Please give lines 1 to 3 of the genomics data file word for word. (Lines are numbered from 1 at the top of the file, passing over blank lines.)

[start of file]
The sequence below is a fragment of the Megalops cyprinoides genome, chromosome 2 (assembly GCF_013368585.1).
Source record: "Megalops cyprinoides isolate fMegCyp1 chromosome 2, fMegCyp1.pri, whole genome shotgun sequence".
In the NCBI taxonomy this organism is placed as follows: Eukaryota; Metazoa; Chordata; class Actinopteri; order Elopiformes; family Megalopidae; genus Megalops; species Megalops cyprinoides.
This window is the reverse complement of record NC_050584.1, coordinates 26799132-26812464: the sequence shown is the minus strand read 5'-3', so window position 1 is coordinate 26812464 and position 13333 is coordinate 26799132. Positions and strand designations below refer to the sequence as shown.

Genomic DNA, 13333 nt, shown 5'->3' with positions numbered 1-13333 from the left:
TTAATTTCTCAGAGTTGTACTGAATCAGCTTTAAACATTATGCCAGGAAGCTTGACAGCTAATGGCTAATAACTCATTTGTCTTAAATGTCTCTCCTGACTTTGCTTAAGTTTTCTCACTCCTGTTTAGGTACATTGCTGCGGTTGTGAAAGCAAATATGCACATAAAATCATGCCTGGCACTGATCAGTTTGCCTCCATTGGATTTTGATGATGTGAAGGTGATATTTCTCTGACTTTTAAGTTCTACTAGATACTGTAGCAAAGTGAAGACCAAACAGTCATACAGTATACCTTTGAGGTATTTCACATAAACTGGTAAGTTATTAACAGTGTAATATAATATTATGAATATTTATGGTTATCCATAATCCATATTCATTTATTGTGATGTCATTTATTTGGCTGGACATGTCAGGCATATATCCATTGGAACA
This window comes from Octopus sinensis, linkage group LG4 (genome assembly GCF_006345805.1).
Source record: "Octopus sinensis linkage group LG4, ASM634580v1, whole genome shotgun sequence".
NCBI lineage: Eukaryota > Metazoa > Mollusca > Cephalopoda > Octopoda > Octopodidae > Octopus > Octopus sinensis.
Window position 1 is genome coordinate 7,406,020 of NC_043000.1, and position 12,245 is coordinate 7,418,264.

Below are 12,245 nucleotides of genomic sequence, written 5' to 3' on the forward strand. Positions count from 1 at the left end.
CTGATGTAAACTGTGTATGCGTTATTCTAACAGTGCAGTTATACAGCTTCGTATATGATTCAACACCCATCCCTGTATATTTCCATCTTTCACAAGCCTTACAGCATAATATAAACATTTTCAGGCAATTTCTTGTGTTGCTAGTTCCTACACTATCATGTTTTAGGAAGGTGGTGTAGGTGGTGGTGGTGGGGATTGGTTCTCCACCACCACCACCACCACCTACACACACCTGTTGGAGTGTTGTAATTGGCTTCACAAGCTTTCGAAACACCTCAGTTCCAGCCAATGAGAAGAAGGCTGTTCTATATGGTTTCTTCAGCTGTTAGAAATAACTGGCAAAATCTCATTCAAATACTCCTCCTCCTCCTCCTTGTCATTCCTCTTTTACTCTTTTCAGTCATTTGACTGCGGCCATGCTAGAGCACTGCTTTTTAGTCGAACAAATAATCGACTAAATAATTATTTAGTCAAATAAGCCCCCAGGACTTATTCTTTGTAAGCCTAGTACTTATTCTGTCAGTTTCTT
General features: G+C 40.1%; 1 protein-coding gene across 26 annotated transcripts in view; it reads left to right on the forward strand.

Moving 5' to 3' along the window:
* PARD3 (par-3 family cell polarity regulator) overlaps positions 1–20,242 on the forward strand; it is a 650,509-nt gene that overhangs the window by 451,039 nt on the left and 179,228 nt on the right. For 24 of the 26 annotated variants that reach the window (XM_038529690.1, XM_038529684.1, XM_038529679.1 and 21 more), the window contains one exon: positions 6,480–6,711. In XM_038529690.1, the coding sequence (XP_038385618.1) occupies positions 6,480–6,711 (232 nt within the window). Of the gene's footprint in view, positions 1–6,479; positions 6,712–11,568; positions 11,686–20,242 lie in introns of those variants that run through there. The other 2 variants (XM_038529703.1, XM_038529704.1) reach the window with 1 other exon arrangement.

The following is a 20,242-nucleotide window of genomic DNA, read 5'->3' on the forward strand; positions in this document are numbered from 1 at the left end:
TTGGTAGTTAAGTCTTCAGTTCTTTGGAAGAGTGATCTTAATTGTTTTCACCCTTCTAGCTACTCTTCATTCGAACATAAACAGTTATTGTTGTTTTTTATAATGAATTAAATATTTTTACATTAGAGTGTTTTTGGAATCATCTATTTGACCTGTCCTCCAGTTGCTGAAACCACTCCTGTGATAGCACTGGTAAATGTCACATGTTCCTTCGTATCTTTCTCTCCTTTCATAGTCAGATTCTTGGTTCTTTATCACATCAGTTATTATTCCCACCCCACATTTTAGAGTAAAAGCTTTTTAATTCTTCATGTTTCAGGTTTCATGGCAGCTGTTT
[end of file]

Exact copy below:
The sequence below is a fragment of the Megalops cyprinoides genome, chromosome 2 (assembly GCF_013368585.1).
Source record: "Megalops cyprinoides isolate fMegCyp1 chromosome 2, fMegCyp1.pri, whole genome shotgun sequence".
In the NCBI taxonomy this organism is placed as follows: Eukaryota; Metazoa; Chordata; class Actinopteri; order Elopiformes; family Megalopidae; genus Megalops; species Megalops cyprinoides.